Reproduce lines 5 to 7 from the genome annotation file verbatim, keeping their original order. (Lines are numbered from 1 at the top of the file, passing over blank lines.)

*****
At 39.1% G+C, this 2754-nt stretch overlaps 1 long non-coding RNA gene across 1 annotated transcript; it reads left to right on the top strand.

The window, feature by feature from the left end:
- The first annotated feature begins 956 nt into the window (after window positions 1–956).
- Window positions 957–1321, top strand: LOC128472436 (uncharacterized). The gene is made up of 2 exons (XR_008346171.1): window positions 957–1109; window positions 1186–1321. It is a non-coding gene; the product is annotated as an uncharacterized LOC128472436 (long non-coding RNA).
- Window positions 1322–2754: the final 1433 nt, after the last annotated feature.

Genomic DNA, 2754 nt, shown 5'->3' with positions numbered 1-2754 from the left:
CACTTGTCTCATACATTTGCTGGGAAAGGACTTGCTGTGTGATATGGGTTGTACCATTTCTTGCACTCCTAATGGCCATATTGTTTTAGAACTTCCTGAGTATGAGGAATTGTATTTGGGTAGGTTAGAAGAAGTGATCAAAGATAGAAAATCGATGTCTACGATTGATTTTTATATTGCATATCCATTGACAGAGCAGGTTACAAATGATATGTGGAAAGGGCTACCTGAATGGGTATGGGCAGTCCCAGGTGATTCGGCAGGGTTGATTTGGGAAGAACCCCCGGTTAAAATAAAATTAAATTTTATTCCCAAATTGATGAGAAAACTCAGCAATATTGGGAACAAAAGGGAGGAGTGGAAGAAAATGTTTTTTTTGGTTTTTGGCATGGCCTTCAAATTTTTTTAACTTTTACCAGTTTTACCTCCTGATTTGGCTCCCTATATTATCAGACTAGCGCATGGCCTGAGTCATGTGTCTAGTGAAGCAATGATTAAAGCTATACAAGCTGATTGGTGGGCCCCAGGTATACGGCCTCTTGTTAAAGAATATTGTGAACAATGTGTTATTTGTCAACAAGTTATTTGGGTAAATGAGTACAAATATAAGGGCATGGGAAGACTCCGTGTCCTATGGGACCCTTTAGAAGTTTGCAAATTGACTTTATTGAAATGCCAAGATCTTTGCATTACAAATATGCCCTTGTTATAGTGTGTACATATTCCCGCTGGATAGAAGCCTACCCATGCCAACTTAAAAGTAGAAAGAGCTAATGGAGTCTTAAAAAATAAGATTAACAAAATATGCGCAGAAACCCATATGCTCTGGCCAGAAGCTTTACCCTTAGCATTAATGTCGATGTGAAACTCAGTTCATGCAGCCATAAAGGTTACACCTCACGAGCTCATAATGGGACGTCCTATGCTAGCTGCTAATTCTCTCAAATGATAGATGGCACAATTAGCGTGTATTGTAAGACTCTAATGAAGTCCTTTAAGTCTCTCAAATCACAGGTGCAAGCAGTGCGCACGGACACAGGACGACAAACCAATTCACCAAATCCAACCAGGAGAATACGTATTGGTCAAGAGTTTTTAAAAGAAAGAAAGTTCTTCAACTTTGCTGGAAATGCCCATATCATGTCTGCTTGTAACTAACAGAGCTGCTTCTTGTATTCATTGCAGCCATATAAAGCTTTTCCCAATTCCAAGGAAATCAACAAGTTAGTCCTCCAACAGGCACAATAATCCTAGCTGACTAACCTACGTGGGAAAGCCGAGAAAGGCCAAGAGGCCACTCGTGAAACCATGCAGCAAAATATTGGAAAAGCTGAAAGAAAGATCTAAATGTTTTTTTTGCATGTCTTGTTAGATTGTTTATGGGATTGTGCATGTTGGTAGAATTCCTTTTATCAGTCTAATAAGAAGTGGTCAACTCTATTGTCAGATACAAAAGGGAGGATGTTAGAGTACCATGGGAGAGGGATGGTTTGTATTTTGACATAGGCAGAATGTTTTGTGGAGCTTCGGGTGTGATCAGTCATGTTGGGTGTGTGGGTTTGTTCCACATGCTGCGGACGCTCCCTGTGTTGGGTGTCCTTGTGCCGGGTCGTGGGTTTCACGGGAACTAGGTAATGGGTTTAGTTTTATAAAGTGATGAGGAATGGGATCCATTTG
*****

- Window positions 1322–2754: the final 1433 nt, after the last annotated feature.

Genomic DNA, 2754 nt, shown 5'->3' with positions numbered 1-2754 from the left:
CACTTGTCTCATACATTTGCTGGGAAAGGACTTGCTGTGTGATATGGGTTGTACCATTTCTTGCACTCCTAATGGCCATATTGTTTTAGAACTTCCTGAGTATGAGGAATTGTATTTGGGTAGGTTAGAAGAAGTGATCAAAGATAGAAAATCGATGTCTACGATTGATTTTTATATTGCATATCCATTGACAGAGCAGGTTACAAATGATATGTGGAAAGGGCTACCTGAATGGGTATGGGCAGTCCCAGGTGATTCGGCAGGGTTGATTTGGGAAGAACCCCCGGTTAAAATAAAATTAAATTTTATTCCCAAATTGATGAGAAAACTCAGCAATATTGGGAACAAAAGGGAGGAGTGGAAGAAAATGTTTTTTTTGGTTTTTGGCATGGCCTTCAAATTTTTTTAACTTTTACCAGTTTTACCTCCTGATTTGGCTCCCTATATTATCAGACTAGCGCATGGCCTGAGTCATGTGTCTAGTGAAGCAATGATTAAAGCTATACAAGCTGATTGGTGGGCCCCAGGTATACGGCCTCTTGTTAAAGAATATTGTGAACAATGTGTTATTTGTCAACAAGTTATTTGGGTAAATGAGTACAAATATAAGGGCATGGGAAGACTCCGTGTCCTATGGGACCCTTTAGAAGTTTGCAAATTGACTTTATTGAAATGCCAAGATCTTTGCATTACAAATATGCCCTTGTTATAGTGTGTACATATTCCCGCTGGATAGAAGCCTACCCATGCCAACTTAAAAGTAGAAAGAGCTAATGGAGTCTTAAAAAATAAGATTAACAAAATATGCGCAGAAACCCATATGCTCTGGCCAGAAGCTTTACCCTTAGCATTAATGTCGATGTGAAACTCAGTTCATGCAGCCATAAAGGTTACACCTCACGAGCTCATAATGGGACGTCCTATGCTAGCTGCTAATTCTCTCAAATGATAGATGGCACAATTAGCGTGTATTGTAAGACTCTAATGAAGTCCTTTAAGTCTCTCAAATCACAGGTGCAAGCAGTGCGCACGGACACAGGACGACAAACCAATTCACCAAATCCAACCAGGAGAATACGTATTGGTCAAGAGTTTTTAAAAGAAAGAAAGTTCTTCAACTTTGCTGGAAATGCCCATATCATGTCTGCTTGTAACTAACAGAGCTGCTTCTTGTATTCATTGCAGCCATATAAAGCTTTTCCCAATTCCAAGGAAATCAACAAGTTAGTCCTCCAACAGGCACAATAATCCTAGCTGACTAACCTACGTGGGAAAGCCGAGAAAGGCCAAGAGGCCACTCGTGAAACCATGCAGCAAAATATTGGAAAAGCTGAAAGAAAGATCTAAATGTTTTTTTTGCATGTCTTGTTAGATTGTTTATGGGATTGTGCATGTTGGTAGAATTCCTTTTATCAGTCTAATAAGAAGTGGTCAACTCTATTGTCAGATACAAAAGGGAGGATGTTAGAGTACCATGGGAGAGGGATGGTTTGTATTTTGACATAGGCAGAATGTTTTGTGGAGCTTCGGGTGTGATCAGTCATGTTGGGTGTGTGGGTTTGTTCCACATGCTGCGGACGCTCCCTGTGTTGGGTGTCCTTGTGCCGGGTCGTGGGTTTCACGGGAACTAGGTAATGGGTTTAGTTTTATAAAGTGATGAGGAATGGGATCCATTTG